1. Hello Brian. I will take hilarious and anxiety-inducing.
      About three months later I came up with a much better reply: If you need to ask you’re not that interested.
      I’m not very good live.
      As ever with thanks


  2. Oh, Ant, you evoke feelings of anxiety, rejection and inadequacy in me! I find this really uncomfortable. Such a brilliant bit of writing.


    1. Hi Gwenllian. Thanks so much for your encouragement. Anxiety, rejection and inadequacy pretty much sums up the ‘career path’ of poets.
      Nearly all parties are like this for me.
      xx Ant


  3. Alice said ‘Oh I know Ant Wilson, from Exeter Uni?`She is a trainee psychologist who did her first degree at Exeter and was helping at the `Art Cafe`. I was asking a patient if she had written any more poems and mentioned that you`d written one about `saying good bye to your cancer` She`s going to look you up on line! See how special you are!


  4. Perhaps it’s just where I am emotionally at the moment, Anthony, but this wonderful piece of writing brought tears as I recalled the times I’ve been at the same parties with the same people and heard that same question. It’s always worse when I hear myself outed by a friend or spouse who proudly introduces me as “a writer!” as if having “a writer!” for a spouse or friend is somehow particularly elevating. Like good auto mechanics and worthwhile plumbers, I am a toiler in the vineyard and prefer to keep it that way. (And most of the folks I know find a good auto mechanic worth a lot more than a poet any day…)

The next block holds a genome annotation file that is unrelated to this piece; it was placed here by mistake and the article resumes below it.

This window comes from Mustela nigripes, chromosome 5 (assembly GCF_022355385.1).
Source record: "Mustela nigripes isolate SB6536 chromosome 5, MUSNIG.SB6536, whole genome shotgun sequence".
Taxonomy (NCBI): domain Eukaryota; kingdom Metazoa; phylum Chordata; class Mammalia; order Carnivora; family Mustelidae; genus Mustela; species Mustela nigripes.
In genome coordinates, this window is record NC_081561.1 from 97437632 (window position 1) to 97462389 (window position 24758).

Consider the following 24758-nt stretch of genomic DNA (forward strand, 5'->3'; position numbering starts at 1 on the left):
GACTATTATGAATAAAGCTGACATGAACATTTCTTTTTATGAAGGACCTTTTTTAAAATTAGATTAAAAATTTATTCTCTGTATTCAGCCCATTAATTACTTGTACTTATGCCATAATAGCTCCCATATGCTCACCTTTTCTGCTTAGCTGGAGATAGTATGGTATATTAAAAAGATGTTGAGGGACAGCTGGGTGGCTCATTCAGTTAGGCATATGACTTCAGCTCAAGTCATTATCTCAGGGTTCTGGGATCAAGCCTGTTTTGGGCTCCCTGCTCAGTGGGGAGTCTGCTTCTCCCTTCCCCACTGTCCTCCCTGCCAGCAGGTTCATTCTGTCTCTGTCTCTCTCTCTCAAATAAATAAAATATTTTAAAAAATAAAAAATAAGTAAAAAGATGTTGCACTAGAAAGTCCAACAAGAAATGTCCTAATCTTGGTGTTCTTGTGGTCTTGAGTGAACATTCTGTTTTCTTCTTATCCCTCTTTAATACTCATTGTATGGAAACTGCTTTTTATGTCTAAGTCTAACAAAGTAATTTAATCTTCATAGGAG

The Transtromer quote is wonderful and more apt than you can imagine.

    Thank you.


  5. Oh my goodness. This is SUCH good writing. Chillingly good. Soon everybody will have heard of you. Haven’t they already? 😉


  6. Just opened the laptop. Charlie had this up. Poetry I thought…mmmm, shall I bother or go straight to BBC Sport.
    I’m glad I read it now! Good with elements of outstanding!
    Gary Nixon


  7. Hey, Anthony. I’m a big fan of Transtromer, as you know, a big fan of you, as you know, and a big fan of this fella, whose song is a perfect companion to this piece:

    p.s. your great one-liner can always be used next time. The trick to those responses is to always start them just before the person ends their stupid question, so they have to stand there and hear it.


  8. A more than lovely piece of writing, Anthony, on your blog which so consistently features beautiful pieces – in fact my favourites are all about your feelings of inadequacy in the poetry world. But on this occasion I think that much of the angst could have been avoided by your answering the woman’s question with the simple answer “No” and then asking her about herself – women always complain that men talk too much about themselves, particularly as they get older (a treat in store for you), and she could then have tossed her bosoms and nuts around a bit more for your and our amusement!